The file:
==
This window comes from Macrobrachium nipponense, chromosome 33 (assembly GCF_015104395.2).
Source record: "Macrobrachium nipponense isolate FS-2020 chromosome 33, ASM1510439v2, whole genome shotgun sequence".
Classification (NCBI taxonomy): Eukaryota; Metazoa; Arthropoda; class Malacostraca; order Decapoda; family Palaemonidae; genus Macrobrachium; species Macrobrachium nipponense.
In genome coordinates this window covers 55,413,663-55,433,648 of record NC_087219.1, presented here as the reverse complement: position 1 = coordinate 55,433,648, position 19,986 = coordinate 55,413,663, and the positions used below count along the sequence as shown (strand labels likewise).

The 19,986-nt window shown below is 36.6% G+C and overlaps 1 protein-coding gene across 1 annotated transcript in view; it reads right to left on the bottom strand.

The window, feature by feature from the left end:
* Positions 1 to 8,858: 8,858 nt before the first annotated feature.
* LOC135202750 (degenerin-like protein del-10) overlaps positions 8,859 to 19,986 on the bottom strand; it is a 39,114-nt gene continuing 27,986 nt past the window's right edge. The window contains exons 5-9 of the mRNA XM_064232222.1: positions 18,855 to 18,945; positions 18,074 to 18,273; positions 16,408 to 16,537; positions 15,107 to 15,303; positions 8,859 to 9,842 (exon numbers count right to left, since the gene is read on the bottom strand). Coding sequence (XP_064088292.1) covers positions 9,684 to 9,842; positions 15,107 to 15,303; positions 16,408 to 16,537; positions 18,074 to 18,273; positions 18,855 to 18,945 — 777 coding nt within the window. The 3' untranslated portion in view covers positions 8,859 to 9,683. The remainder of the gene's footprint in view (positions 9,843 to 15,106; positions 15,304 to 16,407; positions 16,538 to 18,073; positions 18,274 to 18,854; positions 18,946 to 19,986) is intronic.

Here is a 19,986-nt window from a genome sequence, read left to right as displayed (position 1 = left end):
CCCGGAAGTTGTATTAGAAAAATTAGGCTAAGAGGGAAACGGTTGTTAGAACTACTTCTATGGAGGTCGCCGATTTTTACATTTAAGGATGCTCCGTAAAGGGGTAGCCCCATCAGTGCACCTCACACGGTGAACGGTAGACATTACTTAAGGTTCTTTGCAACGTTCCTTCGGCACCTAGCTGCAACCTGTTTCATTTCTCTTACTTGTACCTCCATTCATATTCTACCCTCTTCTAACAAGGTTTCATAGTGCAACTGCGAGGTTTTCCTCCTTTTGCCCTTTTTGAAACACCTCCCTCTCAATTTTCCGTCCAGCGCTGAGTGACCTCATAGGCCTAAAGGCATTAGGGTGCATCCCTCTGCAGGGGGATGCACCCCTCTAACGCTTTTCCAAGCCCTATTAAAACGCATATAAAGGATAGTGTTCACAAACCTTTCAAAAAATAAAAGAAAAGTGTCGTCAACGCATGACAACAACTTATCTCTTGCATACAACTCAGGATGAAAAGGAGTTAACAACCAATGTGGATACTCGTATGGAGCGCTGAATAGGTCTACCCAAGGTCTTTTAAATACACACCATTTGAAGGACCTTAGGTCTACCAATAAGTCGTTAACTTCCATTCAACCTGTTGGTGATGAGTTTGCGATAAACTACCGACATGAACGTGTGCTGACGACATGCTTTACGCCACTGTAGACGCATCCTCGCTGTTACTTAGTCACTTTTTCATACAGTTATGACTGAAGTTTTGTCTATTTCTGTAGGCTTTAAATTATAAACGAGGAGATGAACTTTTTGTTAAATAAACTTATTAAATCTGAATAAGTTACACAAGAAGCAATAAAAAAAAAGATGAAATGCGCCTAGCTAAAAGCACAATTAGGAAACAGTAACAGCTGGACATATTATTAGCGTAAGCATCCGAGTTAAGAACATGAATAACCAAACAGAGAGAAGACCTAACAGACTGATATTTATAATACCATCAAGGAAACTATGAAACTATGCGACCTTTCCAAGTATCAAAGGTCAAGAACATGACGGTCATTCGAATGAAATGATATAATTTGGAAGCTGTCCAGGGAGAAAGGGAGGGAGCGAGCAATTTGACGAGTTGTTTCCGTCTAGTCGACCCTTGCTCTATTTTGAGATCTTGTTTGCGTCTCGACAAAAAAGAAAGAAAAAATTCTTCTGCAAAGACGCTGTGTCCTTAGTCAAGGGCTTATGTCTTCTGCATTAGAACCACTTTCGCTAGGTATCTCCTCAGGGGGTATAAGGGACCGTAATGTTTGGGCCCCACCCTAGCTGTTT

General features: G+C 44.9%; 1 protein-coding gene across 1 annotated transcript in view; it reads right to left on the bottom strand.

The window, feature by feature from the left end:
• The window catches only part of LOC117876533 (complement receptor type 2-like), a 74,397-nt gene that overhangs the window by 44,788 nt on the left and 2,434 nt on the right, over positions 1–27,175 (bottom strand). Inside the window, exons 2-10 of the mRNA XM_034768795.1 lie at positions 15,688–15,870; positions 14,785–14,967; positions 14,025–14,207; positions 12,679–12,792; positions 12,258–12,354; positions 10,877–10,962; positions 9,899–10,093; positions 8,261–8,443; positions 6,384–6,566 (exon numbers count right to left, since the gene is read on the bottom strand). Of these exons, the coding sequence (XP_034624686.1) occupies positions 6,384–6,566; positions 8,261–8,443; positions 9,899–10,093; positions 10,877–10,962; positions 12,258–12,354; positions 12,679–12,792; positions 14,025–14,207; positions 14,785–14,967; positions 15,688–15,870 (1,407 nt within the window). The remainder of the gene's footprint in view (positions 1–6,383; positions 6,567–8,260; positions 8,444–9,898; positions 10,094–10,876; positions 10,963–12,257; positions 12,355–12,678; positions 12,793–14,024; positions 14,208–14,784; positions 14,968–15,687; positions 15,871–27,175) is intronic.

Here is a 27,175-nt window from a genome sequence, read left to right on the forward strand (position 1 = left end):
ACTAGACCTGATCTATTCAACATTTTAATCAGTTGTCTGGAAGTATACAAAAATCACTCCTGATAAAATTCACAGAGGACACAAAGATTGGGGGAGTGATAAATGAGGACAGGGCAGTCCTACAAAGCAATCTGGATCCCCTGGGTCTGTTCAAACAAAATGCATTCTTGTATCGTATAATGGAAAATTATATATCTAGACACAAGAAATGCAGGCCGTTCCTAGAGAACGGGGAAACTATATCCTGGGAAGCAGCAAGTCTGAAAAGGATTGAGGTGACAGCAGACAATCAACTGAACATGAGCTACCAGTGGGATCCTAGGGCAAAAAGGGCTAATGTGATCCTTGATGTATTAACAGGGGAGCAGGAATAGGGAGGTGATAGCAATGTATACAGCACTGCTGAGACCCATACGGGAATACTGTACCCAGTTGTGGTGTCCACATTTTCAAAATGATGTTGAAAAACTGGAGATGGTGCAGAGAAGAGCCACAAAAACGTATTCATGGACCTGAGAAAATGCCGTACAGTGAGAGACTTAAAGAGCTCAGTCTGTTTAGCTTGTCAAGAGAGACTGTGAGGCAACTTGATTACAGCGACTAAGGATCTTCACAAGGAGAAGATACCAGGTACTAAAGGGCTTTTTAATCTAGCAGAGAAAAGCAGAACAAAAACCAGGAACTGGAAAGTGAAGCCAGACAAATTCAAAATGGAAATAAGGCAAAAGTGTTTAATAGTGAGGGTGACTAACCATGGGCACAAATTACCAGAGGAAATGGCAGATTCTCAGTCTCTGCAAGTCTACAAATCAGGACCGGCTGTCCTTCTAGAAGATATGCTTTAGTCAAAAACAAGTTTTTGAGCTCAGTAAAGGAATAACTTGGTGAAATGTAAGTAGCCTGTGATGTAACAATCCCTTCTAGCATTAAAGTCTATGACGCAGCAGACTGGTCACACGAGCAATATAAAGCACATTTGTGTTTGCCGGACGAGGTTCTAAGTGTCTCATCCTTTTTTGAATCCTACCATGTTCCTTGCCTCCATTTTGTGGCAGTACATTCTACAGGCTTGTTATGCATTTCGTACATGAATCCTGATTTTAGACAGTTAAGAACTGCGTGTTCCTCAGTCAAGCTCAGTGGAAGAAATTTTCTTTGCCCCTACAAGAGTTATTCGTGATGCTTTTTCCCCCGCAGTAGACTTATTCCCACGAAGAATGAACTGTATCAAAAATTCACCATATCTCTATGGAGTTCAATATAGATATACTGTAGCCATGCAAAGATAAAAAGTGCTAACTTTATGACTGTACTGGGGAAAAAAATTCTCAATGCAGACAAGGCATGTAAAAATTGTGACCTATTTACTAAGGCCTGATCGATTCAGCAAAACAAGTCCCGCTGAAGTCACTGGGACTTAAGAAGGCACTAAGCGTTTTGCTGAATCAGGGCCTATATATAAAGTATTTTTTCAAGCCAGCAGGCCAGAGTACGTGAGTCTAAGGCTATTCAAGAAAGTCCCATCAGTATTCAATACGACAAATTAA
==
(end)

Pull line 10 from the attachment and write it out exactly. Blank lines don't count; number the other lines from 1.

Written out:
CCCGGAAGTTGTATTAGAAAAATTAGGCTAAGAGGGAAACGGTTGTTAGAACTACTTCTATGGAGGTCGCCGATTTTTACATTTAAGGATGCTCCGTAAAGGGGTAGCCCCATCAGTGCACCTCACACGGTGAACGGTAGACATTACTTAAGGTTCTTTGCAACGTTCCTTCGGCACCTAGCTGCAACCTGTTTCATTTCTCTTACTTGTACCTCCATTCATATTCTACCCTCTTCTAACAAGGTTTCATAGTGCAACTGCGAGGTTTTCCTCCTTTTGCCCTTTTTGAAACACCTCCCTCTCAATTTTCCGTCCAGCGCTGAGTGACCTCATAGGCCTAAAGGCATTAGGGTGCATCCCTCTGCAGGGGGATGCACCCCTCTAACGCTTTTCCAAGCCCTATTAAAACGCATATAAAGGATAGTGTTCACAAACCTTTCAAAAAATAAAAGAAAAGTGTCGTCAACGCATGACAACAACTTATCTCTTGCATACAACTCAGGATGAAAAGGAGTTAACAACCAATGTGGATACTCGTATGGAGCGCTGAATAGGTCTACCCAAGGTCTTTTAAATACACACCATTTGAAGGACCTTAGGTCTACCAATAAGTCGTTAACTTCCATTCAACCTGTTGGTGATGAGTTTGCGATAAACTACCGACATGAACGTGTGCTGACGACATGCTTTACGCCACTGTAGACGCATCCTCGCTGTTACTTAGTCACTTTTTCATACAGTTATGACTGAAGTTTTGTCTATTTCTGTAGGCTTTAAATTATAAACGAGGAGATGAACTTTTTGTTAAATAAACTTATTAAATCTGAATAAGTTACACAAGAAGCAATAAAAAAAAAGATGAAATGCGCCTAGCTAAAAGCACAATTAGGAAACAGTAACAGCTGGACATATTATTAGCGTAAGCATCCGAGTTAAGAACATGAATAACCAAACAGAGAGAAGACCTAACAGACTGATATTTATAATACCATCAAGGAAACTATGAAACTATGCGACCTTTCCAAGTATCAAAGGTCAAGAACATGACGGTCATTCGAATGAAATGATATAATTTGGAAGCTGTCCAGGGAGAAAGGGAGGGAGCGAGCAATTTGACGAGTTGTTTCCGTCTAGTCGACCCTTGCTCTATTTTGAGATCTTGTTTGCGTCTCGACAAAAAAGAAAGAAAAAATTCTTCTGCAAAGACGCTGTGTCCTTAGTCAAGGGCTTATGTCTTCTGCATTAGAACCACTTTCGCTAGGTATCTCCTCAGGGGGTATAAGGGACCGTAATGTTTGGGCCCCACCCTAGCTGTTT